If you've ever found yourself frustrated by the airport security check, brace yourself for a potentially more arduous experience if you come across the dreaded "SSSS" mark on your flight ticket. But what does this enigmatic code signify?
Secondary Security Screening Selection (SSSS) is a designation used by the US Transportation Security Administration (TSA) to identify passengers for additional security measures. SSSS can appear on any flight traveling to, from, or within the US, including international flights. When your ticket bears the SSSS label, be prepared for an intensified security screening, which may prolong your journey by anywhere from a few minutes to over 30 minutes.
Upon receiving the four-letter SSSS code on your boarding pass, you will be directed by a security officer to undergo an additional screening process. This process entails thorough searches of your belongings and person.
The rationale behind being marked with SSSS is not explicitly disclosed, but it seems to be assigned to travelers with unconventional itineraries, such as those involving one-way international tickets or trips to destinations considered "high risk" by the US government. In some rare instances, suspicious behavior during the check-in and initial screening procedures can also trigger the SSSS designation. Despite these factors, it is believed that the TSA assigns the SSSS randomly.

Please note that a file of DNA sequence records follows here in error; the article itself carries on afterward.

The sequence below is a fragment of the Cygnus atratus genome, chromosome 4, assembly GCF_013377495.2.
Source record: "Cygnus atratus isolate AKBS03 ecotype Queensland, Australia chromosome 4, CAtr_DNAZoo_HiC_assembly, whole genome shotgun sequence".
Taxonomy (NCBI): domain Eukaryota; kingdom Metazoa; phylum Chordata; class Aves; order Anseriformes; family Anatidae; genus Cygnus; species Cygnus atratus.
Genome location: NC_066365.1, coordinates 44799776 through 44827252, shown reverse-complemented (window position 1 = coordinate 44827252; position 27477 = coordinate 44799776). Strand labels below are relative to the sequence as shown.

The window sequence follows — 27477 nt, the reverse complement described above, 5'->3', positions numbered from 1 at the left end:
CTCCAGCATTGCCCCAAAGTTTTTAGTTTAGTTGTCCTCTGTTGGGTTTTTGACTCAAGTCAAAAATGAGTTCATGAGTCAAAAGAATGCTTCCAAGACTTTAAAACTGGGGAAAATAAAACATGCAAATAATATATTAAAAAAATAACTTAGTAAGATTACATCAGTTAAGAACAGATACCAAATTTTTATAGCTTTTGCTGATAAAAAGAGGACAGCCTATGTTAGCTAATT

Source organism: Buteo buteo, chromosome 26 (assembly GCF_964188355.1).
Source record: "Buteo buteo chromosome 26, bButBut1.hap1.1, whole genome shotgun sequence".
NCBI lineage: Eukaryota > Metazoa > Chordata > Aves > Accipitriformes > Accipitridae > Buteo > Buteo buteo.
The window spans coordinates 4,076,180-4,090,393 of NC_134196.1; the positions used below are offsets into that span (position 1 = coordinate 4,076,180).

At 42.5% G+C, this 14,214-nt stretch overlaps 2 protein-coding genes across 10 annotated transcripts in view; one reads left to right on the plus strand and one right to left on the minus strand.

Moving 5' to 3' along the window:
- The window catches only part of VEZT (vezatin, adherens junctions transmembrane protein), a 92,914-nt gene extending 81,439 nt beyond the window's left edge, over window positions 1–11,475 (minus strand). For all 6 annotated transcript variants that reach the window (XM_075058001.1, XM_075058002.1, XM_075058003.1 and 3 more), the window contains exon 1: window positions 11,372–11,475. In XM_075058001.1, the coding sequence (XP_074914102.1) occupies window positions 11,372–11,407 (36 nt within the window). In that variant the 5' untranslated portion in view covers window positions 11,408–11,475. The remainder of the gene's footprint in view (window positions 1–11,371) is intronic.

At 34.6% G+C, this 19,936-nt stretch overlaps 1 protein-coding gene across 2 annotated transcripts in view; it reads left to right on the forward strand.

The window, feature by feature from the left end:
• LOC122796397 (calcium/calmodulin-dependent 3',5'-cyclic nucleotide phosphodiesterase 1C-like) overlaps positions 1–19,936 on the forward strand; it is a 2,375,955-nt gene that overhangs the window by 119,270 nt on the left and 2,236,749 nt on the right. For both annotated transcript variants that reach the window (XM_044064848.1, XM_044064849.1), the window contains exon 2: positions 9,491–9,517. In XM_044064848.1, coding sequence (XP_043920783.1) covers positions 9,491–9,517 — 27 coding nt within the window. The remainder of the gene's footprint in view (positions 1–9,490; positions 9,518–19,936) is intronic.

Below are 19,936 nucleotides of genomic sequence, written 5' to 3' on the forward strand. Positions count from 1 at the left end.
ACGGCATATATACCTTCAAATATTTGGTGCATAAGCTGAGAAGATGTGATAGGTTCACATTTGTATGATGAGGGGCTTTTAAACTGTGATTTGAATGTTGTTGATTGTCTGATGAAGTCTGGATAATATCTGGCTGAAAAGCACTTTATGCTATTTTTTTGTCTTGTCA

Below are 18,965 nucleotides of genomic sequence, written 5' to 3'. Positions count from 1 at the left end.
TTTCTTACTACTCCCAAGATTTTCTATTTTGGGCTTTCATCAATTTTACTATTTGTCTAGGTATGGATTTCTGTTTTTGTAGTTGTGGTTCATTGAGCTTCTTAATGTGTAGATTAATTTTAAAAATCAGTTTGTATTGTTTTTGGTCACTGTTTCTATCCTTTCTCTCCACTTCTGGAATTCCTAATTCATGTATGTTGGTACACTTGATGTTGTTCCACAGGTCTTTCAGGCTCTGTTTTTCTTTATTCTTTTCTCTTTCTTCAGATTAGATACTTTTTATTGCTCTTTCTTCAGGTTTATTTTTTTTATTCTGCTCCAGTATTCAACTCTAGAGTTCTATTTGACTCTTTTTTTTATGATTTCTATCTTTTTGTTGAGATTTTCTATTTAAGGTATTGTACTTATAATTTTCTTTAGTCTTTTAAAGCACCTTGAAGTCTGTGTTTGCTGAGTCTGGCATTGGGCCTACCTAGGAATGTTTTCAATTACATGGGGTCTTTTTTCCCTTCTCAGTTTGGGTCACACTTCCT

If you are selected, the SSSS mark will be printed on your boarding pass. One telltale sign of being chosen is the inability to check in online, accompanied by a notification from the airline's app or website instructing you to check in at the airport.
What should you do if you frequently receive the SSSS mark?
While it may seem like an unfortunate streak, if the SSSS mark repeatedly appears on your boarding pass, you can take action by reaching out to the Department of Homeland Security (DHS) and the Traveler Redress Inquiry Program (TRIP). By submitting a request through these channels, you may potentially be removed from all security watchlists if it is determined that you do not pose a security threat. However, it's important to note that when traveling to a "high risk" country, the mark on your ticket may resurface.